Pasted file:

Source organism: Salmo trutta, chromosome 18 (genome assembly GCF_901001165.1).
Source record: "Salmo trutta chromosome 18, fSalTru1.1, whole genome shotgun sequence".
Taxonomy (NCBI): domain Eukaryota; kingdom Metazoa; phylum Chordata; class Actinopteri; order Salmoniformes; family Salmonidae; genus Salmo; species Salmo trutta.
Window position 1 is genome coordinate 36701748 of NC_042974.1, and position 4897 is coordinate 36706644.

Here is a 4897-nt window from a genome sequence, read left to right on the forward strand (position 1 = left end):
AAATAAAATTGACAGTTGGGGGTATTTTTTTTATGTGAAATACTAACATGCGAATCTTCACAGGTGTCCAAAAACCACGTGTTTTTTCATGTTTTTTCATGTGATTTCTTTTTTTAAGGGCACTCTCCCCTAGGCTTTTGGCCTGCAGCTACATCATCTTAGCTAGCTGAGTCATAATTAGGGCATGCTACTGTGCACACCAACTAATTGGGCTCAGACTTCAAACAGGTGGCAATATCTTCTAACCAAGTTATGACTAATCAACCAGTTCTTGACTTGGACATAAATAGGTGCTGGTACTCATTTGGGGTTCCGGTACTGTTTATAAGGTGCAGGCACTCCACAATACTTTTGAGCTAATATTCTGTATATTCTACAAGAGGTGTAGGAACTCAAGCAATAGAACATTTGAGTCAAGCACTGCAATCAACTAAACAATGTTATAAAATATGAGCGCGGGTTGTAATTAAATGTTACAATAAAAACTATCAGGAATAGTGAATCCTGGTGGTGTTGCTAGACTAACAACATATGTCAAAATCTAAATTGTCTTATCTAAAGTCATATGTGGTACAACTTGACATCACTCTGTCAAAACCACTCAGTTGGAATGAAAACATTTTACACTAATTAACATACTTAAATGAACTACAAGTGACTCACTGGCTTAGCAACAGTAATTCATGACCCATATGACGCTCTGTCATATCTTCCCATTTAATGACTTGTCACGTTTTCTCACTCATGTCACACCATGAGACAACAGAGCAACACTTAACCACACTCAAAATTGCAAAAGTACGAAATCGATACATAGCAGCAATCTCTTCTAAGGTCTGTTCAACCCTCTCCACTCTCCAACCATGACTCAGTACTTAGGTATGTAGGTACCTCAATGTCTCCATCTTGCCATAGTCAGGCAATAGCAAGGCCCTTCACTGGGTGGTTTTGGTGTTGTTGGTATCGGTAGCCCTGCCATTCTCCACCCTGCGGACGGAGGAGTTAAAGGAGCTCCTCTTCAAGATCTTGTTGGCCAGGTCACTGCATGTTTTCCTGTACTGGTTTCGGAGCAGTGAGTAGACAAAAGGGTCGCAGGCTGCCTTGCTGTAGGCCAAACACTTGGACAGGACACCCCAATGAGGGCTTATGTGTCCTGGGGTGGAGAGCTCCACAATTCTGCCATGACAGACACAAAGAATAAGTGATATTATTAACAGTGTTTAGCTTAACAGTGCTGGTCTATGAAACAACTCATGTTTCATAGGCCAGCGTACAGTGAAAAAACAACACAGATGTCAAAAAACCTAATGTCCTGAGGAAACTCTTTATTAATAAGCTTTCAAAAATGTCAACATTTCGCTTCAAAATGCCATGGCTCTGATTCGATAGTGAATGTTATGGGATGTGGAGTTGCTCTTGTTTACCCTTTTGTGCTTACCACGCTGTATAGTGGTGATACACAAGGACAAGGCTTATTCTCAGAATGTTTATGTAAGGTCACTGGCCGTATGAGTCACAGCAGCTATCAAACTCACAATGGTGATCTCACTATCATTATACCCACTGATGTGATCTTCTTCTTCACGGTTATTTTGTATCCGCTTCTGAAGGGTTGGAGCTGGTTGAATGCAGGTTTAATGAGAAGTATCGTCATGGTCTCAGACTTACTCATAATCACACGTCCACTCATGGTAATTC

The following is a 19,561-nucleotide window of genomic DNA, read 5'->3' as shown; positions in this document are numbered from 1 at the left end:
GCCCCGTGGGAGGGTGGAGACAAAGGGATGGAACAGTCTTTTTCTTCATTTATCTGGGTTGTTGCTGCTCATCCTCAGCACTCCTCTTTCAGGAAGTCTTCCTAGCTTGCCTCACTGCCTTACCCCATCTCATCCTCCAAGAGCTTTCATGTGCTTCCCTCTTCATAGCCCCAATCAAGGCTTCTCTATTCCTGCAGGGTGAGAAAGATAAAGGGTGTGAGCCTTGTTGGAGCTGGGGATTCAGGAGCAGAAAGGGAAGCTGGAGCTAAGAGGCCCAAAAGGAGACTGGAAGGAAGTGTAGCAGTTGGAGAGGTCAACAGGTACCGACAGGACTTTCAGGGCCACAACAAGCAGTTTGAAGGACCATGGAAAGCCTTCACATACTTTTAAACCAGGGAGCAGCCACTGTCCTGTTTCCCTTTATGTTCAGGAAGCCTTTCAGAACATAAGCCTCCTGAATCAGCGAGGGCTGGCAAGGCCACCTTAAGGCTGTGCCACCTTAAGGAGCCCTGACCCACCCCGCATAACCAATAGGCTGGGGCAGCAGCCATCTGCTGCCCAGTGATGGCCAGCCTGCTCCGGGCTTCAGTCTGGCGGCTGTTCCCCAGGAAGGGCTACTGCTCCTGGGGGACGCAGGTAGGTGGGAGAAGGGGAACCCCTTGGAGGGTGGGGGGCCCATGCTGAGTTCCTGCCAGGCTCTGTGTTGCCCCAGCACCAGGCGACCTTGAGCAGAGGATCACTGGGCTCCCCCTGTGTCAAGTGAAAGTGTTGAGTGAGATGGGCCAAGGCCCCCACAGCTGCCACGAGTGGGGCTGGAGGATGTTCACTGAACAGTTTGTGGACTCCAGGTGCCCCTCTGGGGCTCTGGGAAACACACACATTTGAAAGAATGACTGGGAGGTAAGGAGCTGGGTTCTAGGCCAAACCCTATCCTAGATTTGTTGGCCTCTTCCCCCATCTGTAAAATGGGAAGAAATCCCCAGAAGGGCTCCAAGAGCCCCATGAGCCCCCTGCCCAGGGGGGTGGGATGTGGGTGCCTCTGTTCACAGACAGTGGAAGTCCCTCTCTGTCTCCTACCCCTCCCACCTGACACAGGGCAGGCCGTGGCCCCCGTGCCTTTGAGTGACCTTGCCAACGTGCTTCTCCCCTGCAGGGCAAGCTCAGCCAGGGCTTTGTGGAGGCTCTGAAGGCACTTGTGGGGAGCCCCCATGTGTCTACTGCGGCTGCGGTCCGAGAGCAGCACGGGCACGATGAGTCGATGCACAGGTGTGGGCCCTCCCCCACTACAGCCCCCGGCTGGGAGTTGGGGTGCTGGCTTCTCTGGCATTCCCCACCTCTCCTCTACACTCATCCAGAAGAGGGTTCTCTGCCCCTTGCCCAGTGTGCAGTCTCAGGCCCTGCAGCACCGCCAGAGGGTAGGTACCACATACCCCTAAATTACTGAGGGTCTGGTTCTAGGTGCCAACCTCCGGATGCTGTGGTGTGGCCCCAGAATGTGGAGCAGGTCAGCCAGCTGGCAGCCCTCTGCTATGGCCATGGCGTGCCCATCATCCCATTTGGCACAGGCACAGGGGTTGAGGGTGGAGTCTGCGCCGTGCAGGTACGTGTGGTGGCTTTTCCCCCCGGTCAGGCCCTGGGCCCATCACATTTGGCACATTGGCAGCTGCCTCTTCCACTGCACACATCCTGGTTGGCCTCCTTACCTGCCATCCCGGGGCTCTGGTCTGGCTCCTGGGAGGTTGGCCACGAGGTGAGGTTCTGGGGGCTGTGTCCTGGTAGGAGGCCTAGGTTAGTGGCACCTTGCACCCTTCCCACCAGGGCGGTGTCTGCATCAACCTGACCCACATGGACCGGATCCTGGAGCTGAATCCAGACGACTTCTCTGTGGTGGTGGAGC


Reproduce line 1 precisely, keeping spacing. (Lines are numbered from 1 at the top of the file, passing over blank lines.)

Source organism: Salmo trutta, chromosome 18 (genome assembly GCF_901001165.1).